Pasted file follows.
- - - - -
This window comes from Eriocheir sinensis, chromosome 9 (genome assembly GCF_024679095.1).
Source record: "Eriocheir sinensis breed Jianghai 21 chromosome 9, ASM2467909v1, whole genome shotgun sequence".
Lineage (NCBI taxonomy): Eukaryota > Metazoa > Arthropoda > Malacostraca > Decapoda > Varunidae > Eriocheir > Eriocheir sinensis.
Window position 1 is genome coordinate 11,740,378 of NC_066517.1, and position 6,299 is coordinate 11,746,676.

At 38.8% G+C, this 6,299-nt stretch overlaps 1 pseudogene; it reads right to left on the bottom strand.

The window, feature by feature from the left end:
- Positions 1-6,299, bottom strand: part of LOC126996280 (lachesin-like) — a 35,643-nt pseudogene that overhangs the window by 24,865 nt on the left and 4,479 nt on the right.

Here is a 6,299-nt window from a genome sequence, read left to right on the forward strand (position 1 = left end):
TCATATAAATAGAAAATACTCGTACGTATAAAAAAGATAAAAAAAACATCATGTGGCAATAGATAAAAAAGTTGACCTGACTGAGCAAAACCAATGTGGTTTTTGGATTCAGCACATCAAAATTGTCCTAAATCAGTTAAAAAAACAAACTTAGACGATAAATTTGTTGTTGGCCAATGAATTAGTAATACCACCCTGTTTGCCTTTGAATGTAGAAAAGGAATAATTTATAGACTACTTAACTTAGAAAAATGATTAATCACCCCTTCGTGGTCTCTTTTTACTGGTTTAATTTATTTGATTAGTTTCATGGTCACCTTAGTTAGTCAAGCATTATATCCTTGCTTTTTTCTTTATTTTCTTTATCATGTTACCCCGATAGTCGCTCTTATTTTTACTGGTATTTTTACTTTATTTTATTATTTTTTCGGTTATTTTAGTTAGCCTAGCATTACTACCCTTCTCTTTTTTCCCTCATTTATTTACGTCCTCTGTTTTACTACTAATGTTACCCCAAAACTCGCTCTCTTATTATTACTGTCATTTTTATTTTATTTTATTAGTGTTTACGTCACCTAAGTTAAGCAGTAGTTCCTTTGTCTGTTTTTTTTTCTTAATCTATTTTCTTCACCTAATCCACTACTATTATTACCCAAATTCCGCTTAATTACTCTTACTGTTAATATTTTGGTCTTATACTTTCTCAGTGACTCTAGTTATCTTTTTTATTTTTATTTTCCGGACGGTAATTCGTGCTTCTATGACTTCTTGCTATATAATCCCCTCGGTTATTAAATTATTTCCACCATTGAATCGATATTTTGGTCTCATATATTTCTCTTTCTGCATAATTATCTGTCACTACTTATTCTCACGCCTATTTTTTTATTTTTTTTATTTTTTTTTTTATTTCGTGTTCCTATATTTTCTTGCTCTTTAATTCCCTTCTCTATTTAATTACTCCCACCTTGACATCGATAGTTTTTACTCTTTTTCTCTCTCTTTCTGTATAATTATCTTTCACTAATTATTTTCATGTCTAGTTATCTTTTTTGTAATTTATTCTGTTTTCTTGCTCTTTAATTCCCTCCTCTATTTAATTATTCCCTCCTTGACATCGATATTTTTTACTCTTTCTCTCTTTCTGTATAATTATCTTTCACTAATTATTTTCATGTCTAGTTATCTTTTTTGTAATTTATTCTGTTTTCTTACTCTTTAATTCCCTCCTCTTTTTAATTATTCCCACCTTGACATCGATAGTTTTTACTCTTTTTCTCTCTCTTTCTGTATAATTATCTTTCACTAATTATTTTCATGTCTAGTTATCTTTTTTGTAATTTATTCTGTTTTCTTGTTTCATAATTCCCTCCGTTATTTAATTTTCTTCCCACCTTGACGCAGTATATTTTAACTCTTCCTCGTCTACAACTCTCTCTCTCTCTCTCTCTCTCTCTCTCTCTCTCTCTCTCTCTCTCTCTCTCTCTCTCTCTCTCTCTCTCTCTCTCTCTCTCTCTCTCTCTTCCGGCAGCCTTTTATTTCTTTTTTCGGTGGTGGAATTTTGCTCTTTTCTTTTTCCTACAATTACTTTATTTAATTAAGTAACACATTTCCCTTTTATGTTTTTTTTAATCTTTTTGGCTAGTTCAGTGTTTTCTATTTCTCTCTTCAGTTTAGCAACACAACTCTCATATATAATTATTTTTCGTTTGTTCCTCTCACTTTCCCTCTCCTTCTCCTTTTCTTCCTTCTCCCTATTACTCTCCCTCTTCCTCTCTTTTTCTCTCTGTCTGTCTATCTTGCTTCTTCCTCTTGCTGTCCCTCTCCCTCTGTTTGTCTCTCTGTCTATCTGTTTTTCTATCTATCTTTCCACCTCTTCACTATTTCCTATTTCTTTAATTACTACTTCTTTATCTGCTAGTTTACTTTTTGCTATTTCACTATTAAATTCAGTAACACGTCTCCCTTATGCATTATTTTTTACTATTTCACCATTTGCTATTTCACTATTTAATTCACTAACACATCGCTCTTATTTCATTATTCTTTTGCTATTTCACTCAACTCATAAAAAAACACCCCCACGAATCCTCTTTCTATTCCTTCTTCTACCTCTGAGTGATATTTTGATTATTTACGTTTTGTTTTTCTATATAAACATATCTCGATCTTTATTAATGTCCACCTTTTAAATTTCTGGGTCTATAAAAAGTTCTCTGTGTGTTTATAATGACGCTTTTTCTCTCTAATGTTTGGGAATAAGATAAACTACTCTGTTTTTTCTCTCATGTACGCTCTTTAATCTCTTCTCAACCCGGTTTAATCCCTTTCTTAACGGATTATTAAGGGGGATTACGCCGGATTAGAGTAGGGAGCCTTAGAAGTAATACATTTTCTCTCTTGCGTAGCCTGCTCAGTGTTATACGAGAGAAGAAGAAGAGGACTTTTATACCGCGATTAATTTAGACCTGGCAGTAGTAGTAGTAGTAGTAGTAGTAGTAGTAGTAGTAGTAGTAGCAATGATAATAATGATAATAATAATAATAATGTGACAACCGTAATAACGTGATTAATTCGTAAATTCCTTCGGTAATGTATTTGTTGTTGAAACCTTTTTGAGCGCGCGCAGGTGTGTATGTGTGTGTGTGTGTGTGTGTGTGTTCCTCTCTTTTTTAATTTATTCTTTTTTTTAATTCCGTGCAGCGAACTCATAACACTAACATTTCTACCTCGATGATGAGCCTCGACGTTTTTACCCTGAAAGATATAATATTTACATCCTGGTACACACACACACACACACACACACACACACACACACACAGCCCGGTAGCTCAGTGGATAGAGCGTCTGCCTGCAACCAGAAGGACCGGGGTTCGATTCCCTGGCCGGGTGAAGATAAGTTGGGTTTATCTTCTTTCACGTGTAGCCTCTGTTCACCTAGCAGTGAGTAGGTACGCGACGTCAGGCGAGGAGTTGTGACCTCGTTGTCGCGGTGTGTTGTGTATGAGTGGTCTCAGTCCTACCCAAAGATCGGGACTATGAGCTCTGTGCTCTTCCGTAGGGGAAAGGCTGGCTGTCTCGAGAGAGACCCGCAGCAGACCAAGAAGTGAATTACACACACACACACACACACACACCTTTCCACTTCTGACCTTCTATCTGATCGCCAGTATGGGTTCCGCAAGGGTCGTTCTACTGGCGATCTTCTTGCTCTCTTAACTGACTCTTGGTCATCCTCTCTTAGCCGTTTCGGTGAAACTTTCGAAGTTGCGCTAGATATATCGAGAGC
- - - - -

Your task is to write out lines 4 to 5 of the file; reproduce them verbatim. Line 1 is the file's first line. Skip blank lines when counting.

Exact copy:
Window position 1 is genome coordinate 11,740,378 of NC_066517.1, and position 6,299 is coordinate 11,746,676.

At 38.8% G+C, this 6,299-nt stretch overlaps 1 pseudogene; it reads right to left on the bottom strand.